> readr.c:(.text+0x20): undefined reference to `_read'
> collect2: ld returned 1 exit status
> make: *** [odu.elf] Error 1

The newlib syscalls are missing.

>
> ###  I get the same errors whether or not I use -nostartfiles in LDFLAGS

This is libc-related. The libc needs some basic-interface-functions to
the hardware (i.e. to allocate memory or to write-characters from the
stdio-functions. These functions have to be provided either by a
"board-support-package", an extra library or self-written code.

>
> //*************************************************************
> The reason I was surprised to see .elf output from the eabi packages was
> because I assumed that when two general packages existed (arm-elf and
> arm-eabi), that the second was an alternative to the first, rather than
> the two package names having nothing to do with each other, as appears
> to be the case...

The targets arm-elf and arm-eabi have very much in common. The main
difference is the binary-interface but not "nothing to do with each
other".

Author: Dan Miller (gorlash)
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Okay, thank you for all that information!!  It clarifies alot for me.
I'm still going to stick with GnuArm (actually, I'm using Yagarto, which
is a more recent compiler version) for now, since it's compiling (even
though the compiled code still has some anomalies).  I won't be able to
build our project under the free CodeSourcery because it's limited to
16K, and our code is much larger than that at this point.  But I'll
know it's there if I need it!

Author: Spencer Oliver (ntfreak)
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Dan Miller wrote:
> Okay, thank you for all that information!!  It clarifies alot for me.
> I'm still going to stick with GnuArm (actually, I'm using Yagarto, which
> is a more recent compiler version) for now, since it's compiling (even
> though the compiled code still has some anomalies).  I won't be able to
> build our project under the free CodeSourcery because it's limited to
> 16K, and our code is much larger than that at this point.  But I'll
> know it's there if I need it!

codesoucery is not limited to 16k - where is this info from?
some vendors, eg. Raisonance limit the amount of code you can debug, but
they cannot limit the amount of code produced by the tools.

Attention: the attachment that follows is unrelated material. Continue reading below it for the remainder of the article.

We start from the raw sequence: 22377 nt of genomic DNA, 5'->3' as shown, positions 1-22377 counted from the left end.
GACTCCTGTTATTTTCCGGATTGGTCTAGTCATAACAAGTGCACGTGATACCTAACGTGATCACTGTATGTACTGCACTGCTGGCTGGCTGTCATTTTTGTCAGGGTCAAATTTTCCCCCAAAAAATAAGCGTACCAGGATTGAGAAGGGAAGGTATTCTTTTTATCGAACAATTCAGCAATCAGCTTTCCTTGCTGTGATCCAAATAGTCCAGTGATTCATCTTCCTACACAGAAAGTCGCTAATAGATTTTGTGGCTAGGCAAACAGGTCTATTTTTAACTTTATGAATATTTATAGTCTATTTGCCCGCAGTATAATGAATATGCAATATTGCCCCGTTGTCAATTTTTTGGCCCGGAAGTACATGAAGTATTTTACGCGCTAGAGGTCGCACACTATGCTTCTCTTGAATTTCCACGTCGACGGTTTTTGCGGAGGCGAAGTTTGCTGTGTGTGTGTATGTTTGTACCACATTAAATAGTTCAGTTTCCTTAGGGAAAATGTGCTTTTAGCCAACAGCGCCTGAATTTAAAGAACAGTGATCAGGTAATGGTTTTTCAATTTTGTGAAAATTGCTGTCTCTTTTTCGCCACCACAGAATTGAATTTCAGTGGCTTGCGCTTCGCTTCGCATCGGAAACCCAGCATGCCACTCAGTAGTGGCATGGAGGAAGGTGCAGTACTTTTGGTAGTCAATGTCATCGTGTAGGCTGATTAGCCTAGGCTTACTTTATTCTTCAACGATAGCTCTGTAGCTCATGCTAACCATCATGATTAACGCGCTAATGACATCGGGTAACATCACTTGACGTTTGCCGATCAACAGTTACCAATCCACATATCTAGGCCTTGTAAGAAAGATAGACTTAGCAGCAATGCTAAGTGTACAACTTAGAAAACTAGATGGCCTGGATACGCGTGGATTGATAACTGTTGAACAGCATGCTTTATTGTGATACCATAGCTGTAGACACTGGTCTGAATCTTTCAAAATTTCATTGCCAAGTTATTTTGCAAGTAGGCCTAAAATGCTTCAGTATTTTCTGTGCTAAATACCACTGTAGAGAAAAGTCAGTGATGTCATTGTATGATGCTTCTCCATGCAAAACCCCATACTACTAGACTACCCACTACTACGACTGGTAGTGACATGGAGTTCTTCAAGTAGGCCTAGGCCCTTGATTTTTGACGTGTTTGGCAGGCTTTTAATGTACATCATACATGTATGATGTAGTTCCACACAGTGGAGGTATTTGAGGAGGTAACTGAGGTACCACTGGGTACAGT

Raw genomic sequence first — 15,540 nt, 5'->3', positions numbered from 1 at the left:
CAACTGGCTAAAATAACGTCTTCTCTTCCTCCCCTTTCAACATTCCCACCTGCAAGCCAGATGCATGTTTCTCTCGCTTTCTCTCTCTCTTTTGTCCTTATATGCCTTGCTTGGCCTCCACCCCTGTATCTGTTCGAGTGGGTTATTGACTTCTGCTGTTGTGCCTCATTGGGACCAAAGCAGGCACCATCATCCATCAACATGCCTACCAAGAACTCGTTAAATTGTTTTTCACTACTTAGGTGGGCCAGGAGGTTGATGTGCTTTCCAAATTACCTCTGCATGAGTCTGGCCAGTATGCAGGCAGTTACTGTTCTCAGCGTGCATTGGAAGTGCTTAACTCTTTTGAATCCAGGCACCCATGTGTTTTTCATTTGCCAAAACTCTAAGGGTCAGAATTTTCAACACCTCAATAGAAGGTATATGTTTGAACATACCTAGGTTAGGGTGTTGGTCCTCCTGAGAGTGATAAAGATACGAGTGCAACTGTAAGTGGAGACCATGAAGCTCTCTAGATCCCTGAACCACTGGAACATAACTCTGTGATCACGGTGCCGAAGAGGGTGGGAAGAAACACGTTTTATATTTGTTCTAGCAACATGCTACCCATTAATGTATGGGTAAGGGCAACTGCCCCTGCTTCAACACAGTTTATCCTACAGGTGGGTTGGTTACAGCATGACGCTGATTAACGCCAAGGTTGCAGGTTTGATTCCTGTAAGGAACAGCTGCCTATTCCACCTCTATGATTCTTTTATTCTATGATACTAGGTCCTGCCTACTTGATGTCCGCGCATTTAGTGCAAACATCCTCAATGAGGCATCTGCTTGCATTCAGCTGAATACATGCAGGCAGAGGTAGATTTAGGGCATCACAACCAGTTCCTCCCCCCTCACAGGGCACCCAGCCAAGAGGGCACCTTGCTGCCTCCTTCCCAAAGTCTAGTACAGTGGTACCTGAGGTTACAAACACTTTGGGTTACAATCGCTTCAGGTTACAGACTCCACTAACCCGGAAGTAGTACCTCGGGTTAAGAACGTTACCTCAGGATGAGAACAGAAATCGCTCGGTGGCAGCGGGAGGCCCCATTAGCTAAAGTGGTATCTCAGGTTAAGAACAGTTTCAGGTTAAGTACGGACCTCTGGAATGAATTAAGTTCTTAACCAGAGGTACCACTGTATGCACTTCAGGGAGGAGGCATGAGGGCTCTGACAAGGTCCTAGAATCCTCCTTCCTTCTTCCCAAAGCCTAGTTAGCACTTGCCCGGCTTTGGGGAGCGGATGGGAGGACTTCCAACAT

Unless i am mistaken.

Regards
Spen

Author: Martin Thomas (mthomas) (Moderator)
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Spencer Oliver wrote:
> Dan Miller wrote:
>> ...stick with GnuArm (actually, I'm using Yagarto...

You "stick" with an arm-elf cross-compiler based on GNU sources, you are
"using" a package named Yagarto with binaries of the GNU toolchain for
Win32-host.

>> I won't be able to
>> build our project under the free CodeSourcery because it's limited to
>> 16K, and our code is much larger than that at this point.  But I'll
>> know it's there if I need it!
>
> codesoucery is not limited to 16k - where is this info from?

I have also never noticed a limitation in CS G++ ARM lite packages too

> some vendors, eg. Raisonance limit the amount of code you can debug, but
> they cannot limit the amount of code produced by the tools.
>
> Unless i am mistaken.

Author: Dan Miller (gorlash)
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Martin Thomas wrote:
> Spencer Oliver wrote:
>> Dan Miller wrote:
>>> ...stick with GnuArm (actually, I'm using Yagarto...
>
> You "stick" with an arm-elf cross-compiler based on GNU sources, you are
> "using" a package named Yagarto with binaries of the GNU toolchain for
> Win32-host.
>
>>> I won't be able to
>>> build our project under the free CodeSourcery because it's limited to
>>> 16K, and our code is much larger than that at this point.  But I'll
>>> know it's there if I need it!
>>
>> codesoucery is not limited to 16k - where is this info from?
>
> I have also never noticed a limitation in CS G++ ARM lite packages too
>
>> some vendors, eg. Raisonance limit the amount of code you can debug, but
>> they cannot limit the amount of code produced by the tools.
>>
>> Unless i am mistaken.


Whoops... no, I was confused.  Indeed, it's the Raisonance package which
has the 16KB limit... nevermind.  I'll go back and look at Code Sourcery
again...

Author: Spencer Oliver (ntfreak)
Posted on:

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>
> Whoops... no, I was confused.  Indeed, it's the Raisonance package which
> has the 16KB limit... nevermind.  I'll go back and look at Code Sourcery
> again...

Only for debugging, you can build and program and size code.

Cheers
Spen